Lee Faber has two pertaining to the insertion of Scotus into a genealogical narrative and using of sources (or the lack of proper sources): MacIntyre on Scotus and Alexander Broadie's Gifford Lecture
One should attempt to understand the arguments of a medieval on their own terms instead of relying on secondary sources in intellectual history or even philosophy, making use of followers of that tradition and contemporary scholars. This should not be so hard to understand. Even though I can respect MacIntyre for the philosophical and rhetorical value of some of his arguments pertaining to moral philosophy, it is unfortunate that much of his work is tied to intellectual history. (Alas this is because of his theses concerning moral epistemology and tradition.)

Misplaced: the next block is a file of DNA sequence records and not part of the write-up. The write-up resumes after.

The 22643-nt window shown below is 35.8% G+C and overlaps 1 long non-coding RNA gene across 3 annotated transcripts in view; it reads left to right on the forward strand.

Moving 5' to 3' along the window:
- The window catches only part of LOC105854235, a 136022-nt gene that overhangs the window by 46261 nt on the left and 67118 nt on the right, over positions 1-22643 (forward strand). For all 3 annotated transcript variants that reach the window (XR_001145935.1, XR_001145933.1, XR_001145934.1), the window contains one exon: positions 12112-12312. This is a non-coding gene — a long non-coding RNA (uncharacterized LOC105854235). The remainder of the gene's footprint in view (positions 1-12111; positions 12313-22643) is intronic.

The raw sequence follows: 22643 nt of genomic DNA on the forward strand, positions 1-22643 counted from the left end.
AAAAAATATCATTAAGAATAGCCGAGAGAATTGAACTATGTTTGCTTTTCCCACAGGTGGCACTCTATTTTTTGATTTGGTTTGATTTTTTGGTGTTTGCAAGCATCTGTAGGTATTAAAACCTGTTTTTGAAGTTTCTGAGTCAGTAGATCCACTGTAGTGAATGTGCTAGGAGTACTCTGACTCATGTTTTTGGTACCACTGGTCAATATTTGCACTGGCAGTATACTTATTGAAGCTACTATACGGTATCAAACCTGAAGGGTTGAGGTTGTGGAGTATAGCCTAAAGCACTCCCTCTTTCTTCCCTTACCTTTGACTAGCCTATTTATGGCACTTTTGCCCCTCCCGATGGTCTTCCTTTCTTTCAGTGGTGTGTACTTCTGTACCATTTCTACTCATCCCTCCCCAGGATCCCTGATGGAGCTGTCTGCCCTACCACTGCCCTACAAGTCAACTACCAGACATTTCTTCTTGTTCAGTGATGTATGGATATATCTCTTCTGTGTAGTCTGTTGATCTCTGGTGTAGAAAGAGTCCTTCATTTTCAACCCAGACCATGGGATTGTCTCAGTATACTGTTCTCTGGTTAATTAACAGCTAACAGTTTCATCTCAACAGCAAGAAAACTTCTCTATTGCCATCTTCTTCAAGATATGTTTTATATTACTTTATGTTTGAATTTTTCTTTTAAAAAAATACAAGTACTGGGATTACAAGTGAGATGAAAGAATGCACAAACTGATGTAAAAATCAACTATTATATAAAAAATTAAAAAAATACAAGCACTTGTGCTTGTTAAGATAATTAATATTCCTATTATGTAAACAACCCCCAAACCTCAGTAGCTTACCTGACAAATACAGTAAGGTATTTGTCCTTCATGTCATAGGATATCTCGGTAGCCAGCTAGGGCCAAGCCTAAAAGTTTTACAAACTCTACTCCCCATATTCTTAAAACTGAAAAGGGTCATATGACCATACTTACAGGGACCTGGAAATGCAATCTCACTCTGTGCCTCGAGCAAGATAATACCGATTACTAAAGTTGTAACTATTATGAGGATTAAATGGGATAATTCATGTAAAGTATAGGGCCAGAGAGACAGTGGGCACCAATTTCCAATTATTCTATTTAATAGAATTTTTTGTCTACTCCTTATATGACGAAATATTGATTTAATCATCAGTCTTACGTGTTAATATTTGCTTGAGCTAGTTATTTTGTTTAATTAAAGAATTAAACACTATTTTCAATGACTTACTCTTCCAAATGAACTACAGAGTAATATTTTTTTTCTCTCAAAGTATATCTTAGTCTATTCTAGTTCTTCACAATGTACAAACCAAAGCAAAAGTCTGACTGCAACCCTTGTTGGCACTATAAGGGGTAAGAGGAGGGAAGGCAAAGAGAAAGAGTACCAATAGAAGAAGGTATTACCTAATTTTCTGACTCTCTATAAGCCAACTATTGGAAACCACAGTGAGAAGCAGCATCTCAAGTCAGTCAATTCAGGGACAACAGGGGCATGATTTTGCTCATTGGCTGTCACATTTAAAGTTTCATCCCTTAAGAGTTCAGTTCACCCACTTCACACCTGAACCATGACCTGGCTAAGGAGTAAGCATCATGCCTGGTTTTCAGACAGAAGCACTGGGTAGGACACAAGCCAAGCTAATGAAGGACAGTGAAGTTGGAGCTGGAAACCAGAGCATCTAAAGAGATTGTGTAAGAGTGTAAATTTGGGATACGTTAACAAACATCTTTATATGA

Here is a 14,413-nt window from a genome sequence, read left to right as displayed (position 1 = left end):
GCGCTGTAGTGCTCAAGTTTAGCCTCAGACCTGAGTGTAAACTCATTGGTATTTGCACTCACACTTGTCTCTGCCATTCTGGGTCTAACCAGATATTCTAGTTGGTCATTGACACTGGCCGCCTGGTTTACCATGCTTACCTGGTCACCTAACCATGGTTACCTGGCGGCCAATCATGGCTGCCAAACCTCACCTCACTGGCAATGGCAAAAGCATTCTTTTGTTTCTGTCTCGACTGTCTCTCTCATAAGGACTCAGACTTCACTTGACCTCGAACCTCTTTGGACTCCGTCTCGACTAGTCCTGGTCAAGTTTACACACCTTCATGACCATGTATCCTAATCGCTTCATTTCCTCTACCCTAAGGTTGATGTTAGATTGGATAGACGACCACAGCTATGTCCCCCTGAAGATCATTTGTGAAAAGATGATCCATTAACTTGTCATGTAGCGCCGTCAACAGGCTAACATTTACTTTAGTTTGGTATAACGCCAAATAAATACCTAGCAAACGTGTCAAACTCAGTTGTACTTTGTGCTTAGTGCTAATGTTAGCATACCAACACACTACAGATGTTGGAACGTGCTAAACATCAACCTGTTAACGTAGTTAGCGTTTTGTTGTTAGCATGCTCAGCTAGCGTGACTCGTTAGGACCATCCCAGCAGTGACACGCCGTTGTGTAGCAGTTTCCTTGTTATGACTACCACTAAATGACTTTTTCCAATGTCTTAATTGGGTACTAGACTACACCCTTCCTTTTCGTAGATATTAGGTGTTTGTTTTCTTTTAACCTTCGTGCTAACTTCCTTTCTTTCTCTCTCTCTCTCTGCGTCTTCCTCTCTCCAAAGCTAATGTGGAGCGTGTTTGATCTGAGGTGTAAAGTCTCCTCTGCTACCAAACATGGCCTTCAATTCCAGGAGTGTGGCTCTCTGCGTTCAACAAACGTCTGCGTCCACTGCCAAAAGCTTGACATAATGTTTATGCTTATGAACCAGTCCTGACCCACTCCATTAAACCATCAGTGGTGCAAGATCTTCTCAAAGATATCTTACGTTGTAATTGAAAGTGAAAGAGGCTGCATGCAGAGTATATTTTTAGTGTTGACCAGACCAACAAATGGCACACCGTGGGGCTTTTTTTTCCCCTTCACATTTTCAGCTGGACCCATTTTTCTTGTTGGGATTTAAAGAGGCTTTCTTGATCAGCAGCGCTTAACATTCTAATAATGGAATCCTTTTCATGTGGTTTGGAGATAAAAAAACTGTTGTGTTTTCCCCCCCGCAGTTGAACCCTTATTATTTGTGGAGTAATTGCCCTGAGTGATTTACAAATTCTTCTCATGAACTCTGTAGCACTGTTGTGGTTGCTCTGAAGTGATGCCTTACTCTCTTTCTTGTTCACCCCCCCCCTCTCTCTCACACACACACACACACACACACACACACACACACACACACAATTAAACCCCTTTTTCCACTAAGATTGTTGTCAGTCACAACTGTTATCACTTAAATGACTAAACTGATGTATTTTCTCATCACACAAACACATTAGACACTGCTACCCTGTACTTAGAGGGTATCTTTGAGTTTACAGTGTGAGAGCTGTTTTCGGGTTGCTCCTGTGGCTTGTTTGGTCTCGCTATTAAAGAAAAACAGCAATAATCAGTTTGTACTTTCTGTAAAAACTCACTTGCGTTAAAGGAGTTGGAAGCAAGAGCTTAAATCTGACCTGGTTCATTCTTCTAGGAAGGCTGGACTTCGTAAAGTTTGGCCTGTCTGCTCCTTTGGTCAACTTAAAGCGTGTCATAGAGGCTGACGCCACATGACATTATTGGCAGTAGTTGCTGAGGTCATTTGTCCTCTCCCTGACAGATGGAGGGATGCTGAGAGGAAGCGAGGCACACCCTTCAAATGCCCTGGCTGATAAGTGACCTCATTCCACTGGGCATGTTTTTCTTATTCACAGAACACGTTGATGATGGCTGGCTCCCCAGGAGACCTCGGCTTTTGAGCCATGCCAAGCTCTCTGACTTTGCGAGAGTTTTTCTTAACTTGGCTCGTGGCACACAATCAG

Better to understand one tradition well and argue accordingly -- leave the understanding of history to the Beatific Vision.